The Silver Swan by Benjamin Black
|The Silver Swan by Benjamin Black|
|Reviewer: Sue Magee|
|Summary: The sequel to the critically acclaimed Christine Falls delivers a neat whodunit plot set in nineteen-fifties Dublin. The writing is exemplary and the book well-worth reading.|
|Buy? Yes||Borrow? Yes|
|Pages: 344||Date: October 2008|
We first encountered Quirke in Christine Falls and whilst we're still in nineteen-fifties Dublin time has moved on for the pathologist. He's getting to know the daughter whose parentage he had long denied, but Phoebe, unsurprisingly, has difficulty accepting him. A man he once revered but now despises is dying and the woman he loved is dead. A telephone call from Billy Hunt drags him even further back into his past - he and Hunt were acquaintances at medical school. Hunt's wife has apparently committed suicide and he's anxious that she shouldn't be opened up at a post-mortem. Every instinct tells Quirke that he shouldn't get involved, but he's unable to stop himself.
When I read Christine Falls I felt that Benjamin Black, better known as Man Booker winner John Banville, had the potential to be one of the great crime writers of his generation. I admired the pace and the imagery which so characterises Banville's mainstream writing but most of all it was an elegantly constructed plot which had me guessing right up to the end. I couldn't wait for the next book in the series. Perhaps it's this anticipation which has caused the almost inevitable sense if not of anti-climax then certainly of it's not having quite lived up to expectation.
This book carries a sticker to indicate that this is John Banville writing as Benjamin Black, but even if it was not there it would be well nigh impossible to be unaware of the fact. The prose is sumptuous, with glorious, rich oil paintings fashioned from mere words. Occasionally it seemed a tad self-indulgent and was the primary cause of the loss of pace in the central section of the book. This was a pity as the plot is deft, if lacking in the complexity of Christine Falls and there's a neat twist at the end. I won't say that I wasn't expecting it as there were only a limited number of viable solutions, but it was well done.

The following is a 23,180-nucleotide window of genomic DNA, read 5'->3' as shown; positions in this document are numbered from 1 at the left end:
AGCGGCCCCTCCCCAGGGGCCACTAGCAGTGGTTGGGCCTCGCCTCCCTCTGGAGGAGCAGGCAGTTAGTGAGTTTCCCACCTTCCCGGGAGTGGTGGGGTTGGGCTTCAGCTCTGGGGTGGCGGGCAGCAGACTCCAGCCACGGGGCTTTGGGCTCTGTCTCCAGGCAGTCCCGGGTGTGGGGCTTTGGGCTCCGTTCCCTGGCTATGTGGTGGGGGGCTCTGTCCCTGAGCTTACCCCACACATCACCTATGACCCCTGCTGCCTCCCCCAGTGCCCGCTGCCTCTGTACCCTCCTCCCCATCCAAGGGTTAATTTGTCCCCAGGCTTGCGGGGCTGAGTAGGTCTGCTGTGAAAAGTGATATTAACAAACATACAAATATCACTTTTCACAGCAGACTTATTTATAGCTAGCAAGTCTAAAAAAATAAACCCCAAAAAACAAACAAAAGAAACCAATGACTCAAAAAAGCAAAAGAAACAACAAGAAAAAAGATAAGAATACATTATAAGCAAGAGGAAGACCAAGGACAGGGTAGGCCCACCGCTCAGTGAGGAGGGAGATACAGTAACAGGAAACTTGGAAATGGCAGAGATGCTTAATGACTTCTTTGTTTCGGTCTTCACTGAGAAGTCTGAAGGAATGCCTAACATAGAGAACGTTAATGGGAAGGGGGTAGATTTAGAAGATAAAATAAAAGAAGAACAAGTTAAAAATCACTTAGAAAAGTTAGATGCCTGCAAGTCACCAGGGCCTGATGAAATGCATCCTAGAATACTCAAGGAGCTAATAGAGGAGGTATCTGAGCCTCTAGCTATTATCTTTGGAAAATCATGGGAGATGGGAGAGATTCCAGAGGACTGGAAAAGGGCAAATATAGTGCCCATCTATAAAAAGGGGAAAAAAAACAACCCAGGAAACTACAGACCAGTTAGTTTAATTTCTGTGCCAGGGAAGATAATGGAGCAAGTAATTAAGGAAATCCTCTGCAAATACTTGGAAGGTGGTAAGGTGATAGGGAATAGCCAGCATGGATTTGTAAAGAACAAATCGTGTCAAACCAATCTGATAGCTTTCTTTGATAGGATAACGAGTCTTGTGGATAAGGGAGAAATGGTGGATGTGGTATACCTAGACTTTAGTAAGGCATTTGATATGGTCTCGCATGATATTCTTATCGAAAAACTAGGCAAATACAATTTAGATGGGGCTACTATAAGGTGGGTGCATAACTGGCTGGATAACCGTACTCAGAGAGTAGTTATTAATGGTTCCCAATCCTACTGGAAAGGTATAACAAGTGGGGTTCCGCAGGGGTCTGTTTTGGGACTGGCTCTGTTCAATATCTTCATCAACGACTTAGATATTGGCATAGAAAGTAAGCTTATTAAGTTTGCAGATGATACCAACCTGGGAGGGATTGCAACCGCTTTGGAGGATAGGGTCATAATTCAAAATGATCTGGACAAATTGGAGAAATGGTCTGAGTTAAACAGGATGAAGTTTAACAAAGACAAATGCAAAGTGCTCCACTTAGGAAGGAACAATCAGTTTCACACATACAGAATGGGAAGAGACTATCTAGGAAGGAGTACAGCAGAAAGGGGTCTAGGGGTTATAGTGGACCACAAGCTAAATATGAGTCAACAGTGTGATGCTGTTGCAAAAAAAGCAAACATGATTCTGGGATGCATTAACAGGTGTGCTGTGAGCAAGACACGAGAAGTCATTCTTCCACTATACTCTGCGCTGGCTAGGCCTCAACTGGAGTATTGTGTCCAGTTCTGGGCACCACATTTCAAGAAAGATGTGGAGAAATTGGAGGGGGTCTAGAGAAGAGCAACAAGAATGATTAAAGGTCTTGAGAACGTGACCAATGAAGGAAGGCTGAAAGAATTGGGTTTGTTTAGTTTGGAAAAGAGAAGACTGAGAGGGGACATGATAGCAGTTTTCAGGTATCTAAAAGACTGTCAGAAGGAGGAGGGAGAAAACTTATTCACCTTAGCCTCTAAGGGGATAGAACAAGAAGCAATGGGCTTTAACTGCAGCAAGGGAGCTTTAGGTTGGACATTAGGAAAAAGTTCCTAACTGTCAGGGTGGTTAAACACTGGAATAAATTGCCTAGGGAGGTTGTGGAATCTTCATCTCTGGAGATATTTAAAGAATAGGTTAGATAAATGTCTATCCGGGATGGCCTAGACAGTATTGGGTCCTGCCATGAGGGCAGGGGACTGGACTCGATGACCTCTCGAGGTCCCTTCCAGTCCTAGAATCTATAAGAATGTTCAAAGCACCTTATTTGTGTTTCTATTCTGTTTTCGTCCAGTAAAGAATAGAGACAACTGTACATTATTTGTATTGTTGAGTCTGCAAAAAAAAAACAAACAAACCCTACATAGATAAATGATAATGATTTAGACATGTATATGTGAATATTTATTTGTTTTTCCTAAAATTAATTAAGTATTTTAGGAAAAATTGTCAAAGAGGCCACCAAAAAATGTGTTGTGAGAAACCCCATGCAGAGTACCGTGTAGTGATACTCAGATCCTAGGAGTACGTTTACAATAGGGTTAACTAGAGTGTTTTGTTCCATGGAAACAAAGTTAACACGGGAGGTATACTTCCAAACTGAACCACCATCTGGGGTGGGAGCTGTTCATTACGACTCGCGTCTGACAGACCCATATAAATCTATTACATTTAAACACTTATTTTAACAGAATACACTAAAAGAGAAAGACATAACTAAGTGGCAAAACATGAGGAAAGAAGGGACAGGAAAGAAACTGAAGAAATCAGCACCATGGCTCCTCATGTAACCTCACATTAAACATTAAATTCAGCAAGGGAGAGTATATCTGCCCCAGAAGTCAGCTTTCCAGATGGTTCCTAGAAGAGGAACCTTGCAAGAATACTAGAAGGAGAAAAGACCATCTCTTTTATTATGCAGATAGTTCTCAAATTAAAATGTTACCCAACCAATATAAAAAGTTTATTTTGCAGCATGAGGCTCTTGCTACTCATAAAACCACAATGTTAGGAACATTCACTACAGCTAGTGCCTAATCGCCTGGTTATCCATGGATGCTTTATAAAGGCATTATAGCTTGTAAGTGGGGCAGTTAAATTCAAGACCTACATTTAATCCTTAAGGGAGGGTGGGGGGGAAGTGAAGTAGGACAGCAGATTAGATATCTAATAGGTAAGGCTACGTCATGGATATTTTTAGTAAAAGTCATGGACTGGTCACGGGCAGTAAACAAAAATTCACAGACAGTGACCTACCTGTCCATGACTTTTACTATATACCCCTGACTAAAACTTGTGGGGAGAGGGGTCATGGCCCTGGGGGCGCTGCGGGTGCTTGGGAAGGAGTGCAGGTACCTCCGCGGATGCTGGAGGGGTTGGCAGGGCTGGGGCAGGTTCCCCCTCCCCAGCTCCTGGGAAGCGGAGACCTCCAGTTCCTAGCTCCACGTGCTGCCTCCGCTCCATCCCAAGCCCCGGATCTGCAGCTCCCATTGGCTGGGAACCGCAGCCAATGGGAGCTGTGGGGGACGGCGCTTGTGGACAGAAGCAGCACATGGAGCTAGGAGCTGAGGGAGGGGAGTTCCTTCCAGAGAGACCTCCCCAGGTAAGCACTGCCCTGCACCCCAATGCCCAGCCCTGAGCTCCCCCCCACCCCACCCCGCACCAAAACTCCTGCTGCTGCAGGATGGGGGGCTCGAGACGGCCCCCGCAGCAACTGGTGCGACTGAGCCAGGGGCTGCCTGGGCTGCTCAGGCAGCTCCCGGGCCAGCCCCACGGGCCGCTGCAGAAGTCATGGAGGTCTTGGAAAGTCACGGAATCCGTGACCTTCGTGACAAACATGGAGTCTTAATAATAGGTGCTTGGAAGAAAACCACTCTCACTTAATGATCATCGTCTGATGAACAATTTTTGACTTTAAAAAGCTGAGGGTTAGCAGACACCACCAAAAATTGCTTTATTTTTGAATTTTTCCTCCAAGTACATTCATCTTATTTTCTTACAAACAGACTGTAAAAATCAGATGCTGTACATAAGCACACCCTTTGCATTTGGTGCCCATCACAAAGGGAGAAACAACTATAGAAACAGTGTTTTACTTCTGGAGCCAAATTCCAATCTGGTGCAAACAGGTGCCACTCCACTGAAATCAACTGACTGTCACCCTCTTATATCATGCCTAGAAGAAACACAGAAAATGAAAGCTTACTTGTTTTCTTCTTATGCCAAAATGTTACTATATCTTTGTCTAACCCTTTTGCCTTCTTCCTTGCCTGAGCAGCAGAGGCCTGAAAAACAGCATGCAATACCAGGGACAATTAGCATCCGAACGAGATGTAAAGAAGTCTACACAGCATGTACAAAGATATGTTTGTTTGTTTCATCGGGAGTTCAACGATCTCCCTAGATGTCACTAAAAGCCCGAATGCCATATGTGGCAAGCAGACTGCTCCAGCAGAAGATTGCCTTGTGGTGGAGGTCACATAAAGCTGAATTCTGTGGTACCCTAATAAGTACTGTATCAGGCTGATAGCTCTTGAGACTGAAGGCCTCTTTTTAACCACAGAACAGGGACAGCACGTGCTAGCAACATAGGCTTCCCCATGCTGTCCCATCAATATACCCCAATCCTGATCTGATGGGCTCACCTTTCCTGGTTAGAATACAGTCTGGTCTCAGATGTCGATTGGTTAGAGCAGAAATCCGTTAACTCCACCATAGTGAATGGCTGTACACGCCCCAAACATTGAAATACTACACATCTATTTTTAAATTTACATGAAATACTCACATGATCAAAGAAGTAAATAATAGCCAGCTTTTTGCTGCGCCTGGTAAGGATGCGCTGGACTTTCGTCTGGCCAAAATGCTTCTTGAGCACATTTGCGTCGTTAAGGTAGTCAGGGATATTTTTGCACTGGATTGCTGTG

There's a neat twist too in the fact that Quirke gives up alcohol other than when he lunches with Phoebe once a week whilst the rest of Dublin seems to be afloat on a sea of booze. It's a study of the dark, murky side of the city with drug addiction, sexual obsession, blackmail and murder. This book's more atmospheric than Christine Falls, but there's the same suspense and feeling of barely concealed evil.
The book is very much a sequel - to the extent that if you read this book before you read Christine Falls you would find that you knew the outline of how things worked out, if not the precise detail. It is possible to read The Silver Swan without having read Christine Falls, but some of the references would be lost on you. I had a sense too of this being a bridge to another book with various situations being set up for future use. The book is recommended, but I still confess to that slight feeling of disappointment, of feeling that it could have been better.
If you enjoy this type of crime book we can recommend The Chemistry of Death by Simon Beckett. The writing isn't of the same standard but it's a fast-paced, complex plot. For more 1950's crime in Ireland, which has a nod to the Quirke series, try Snow by John Banville.
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You can read more book reviews or buy The Silver Swan by Benjamin Black at Amazon.com.
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